Segregation ultimately has its roots in harmful social beliefs about the inferiority of persons and their ‘otherness’, and this is offensive to human dignity and rights.  This is true irrespective of the ‘quality’ of any facilities or services that may be provided in the segregated setting.

People with disability also experience human rights violations in many other key aspects of their life such as:

  • Education and Training
  • Employment
  • Access to services
  • Health access
  • Access to premises
  • Voting access
  • Public transport access
  • Access to recreational and social activities
  • Expression of sexuality
  • Finances

Please click here to learn more about Shut In, the national campaign to close institutions.

Throughout history, people with disability have been ignored, hidden and cursed. When made visible, they have been subjects of exhibitions and objects of ridicule. Society has been ‘dealing’ with the ‘problem of people with disability by placing them in institutions or prisons and by sterilising women and girls as an acceptable treatment.

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  1. Convention on the Rights of Persons with Disabilities (CRPD)
  2. Disability Discrimination Act 1992 (DDA)

  3. National Standards for Disability Services

Convention on the Rights of Persons with Disabilities (CRPD)

The principal role of the CRPD is to demonstrate how traditional rights are to be applied in respect of people with disability.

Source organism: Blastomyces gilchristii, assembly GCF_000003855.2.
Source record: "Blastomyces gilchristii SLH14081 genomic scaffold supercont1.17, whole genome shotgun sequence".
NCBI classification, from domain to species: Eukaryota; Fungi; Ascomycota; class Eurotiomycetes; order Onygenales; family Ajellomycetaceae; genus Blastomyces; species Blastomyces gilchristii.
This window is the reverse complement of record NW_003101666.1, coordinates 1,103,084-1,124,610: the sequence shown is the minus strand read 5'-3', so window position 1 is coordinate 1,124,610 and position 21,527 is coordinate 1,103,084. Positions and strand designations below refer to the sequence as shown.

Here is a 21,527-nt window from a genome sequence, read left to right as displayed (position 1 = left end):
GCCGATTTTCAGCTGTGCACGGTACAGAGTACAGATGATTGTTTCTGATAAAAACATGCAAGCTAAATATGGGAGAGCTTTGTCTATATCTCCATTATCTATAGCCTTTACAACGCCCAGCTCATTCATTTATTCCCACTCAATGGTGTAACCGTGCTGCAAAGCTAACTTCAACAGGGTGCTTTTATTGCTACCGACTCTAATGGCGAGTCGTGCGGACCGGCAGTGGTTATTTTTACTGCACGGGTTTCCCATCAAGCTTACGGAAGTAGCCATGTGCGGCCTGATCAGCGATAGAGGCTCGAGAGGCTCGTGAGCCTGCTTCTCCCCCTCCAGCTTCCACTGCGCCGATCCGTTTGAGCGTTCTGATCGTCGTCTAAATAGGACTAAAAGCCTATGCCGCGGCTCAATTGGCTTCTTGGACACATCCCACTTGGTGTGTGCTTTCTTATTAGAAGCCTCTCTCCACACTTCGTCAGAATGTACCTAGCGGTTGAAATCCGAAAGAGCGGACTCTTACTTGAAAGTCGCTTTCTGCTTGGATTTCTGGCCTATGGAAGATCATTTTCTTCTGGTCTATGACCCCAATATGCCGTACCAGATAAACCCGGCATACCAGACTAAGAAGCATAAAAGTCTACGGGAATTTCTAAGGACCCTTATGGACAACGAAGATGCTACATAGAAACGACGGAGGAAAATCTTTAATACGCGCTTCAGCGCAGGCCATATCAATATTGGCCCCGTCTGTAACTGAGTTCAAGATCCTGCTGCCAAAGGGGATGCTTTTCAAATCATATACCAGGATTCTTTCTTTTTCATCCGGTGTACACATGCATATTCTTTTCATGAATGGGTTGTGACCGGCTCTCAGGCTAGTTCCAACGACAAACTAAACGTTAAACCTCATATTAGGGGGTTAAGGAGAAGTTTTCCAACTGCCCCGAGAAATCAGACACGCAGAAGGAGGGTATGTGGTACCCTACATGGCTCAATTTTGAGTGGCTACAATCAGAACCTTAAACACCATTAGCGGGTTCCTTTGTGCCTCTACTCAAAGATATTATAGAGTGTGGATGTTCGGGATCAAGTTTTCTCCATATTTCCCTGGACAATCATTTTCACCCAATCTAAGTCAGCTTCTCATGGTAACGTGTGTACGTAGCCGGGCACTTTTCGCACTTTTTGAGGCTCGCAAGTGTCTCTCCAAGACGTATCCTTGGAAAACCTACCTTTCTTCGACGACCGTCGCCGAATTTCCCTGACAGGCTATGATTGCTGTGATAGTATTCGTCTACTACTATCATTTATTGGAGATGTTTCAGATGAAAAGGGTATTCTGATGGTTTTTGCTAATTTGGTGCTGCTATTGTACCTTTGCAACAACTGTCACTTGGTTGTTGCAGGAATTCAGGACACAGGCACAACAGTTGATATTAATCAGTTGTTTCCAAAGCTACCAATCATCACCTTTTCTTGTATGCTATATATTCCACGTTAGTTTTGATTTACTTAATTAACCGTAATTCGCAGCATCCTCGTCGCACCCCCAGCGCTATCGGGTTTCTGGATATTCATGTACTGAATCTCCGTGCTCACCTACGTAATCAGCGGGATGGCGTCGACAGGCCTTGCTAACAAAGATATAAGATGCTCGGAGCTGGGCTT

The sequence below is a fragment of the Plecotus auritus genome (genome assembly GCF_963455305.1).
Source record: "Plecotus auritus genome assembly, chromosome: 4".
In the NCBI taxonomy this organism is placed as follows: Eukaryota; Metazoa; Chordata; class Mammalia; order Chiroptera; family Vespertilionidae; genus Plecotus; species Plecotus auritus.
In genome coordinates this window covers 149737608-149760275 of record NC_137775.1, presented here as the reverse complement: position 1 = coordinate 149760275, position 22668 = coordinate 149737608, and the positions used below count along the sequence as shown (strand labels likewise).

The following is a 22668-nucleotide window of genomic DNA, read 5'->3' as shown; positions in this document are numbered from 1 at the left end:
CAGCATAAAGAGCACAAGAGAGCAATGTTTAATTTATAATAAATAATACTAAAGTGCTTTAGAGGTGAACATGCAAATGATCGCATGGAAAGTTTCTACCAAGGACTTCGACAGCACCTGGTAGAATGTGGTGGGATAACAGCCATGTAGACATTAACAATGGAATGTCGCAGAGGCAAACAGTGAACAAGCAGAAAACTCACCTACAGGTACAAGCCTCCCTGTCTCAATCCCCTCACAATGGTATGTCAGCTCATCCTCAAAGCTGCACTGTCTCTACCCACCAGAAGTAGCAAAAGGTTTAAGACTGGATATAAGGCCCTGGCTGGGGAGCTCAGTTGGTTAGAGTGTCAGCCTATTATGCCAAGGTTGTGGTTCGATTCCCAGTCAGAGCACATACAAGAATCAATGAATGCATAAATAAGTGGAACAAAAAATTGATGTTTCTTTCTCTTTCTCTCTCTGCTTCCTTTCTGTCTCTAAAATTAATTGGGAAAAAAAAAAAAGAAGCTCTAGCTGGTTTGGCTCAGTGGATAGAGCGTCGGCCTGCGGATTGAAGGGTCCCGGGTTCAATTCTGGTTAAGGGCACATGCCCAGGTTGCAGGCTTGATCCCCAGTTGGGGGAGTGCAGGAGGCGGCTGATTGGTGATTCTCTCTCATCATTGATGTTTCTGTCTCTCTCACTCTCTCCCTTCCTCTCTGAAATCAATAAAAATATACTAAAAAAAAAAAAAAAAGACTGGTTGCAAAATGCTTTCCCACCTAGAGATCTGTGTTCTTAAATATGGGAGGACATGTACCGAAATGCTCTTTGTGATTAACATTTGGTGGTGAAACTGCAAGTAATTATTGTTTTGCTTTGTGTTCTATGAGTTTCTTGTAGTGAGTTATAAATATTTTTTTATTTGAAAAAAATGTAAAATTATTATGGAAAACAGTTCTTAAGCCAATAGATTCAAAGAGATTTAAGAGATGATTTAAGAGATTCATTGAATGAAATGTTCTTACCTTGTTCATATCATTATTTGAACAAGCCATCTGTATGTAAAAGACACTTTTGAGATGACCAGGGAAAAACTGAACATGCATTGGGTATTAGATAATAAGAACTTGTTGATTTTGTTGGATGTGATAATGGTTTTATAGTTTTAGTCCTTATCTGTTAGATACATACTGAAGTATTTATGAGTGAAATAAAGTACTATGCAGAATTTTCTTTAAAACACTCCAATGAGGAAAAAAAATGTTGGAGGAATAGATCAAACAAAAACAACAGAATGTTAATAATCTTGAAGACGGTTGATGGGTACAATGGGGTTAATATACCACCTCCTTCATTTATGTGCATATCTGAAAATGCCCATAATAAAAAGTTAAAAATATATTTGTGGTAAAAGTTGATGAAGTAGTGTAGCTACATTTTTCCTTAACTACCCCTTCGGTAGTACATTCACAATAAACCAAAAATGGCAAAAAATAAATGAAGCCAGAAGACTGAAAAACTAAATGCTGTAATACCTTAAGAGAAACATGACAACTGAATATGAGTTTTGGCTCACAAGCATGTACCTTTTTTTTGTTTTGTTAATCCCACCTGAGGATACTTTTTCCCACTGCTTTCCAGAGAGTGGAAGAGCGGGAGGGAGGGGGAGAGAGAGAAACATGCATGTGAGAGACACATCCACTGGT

On 13 December 2006 at the United Nations Headquarters in New York, the Convention on the Rights of Persons with Disabilities (CRPD) and its Optional Protocol was adopted and opened for signature on 30 March 2007. There were 82 signatories to the convention on that day, including Australia.

Click here to learn  more about PWDA’s role in the development of CRPD.

Australia ratified the convention and its Optional Protocol on 17 July 2008 and joined other countries around the world in a global effort to promote the equal and active participation of all people with disability in society and community life.

This is a fundamental achievement given the history of the rights of people with disability.

The CRPD incorporates both ‘civil and political rights’ and ‘economic, social and cultural rights’. Civil and political rights are sometimes called ‘negative rights’ because they operate mainly to constrain or control interference with the liberty of the individual. On the other hand, economic, social and cultural rights are sometimes called ‘positive obligations’ because they ask for State Parties to take active steps to avoid the violation of a human right.

Civil and political rights and economic, social and cultural rights are, traditionally, subject to different standards of compliance. Civil and political rights are ‘immediately realisable’, which means that State Parties have an immediate obligation to promote, protect and fulfil these rights. Economic, social and cultural rights are subject to the standard of ‘progressive realisation’. States Parties are not required to immediately fully comply with the requirements of the right, provide they are working towards the realisation of the right as quickly and effectively as possible, using the maximum resources at their disposal. State Parties do, however, have an obligation to satisfy ‘minimum essential levels’ of the right, and to avoid deliberately regressive measures.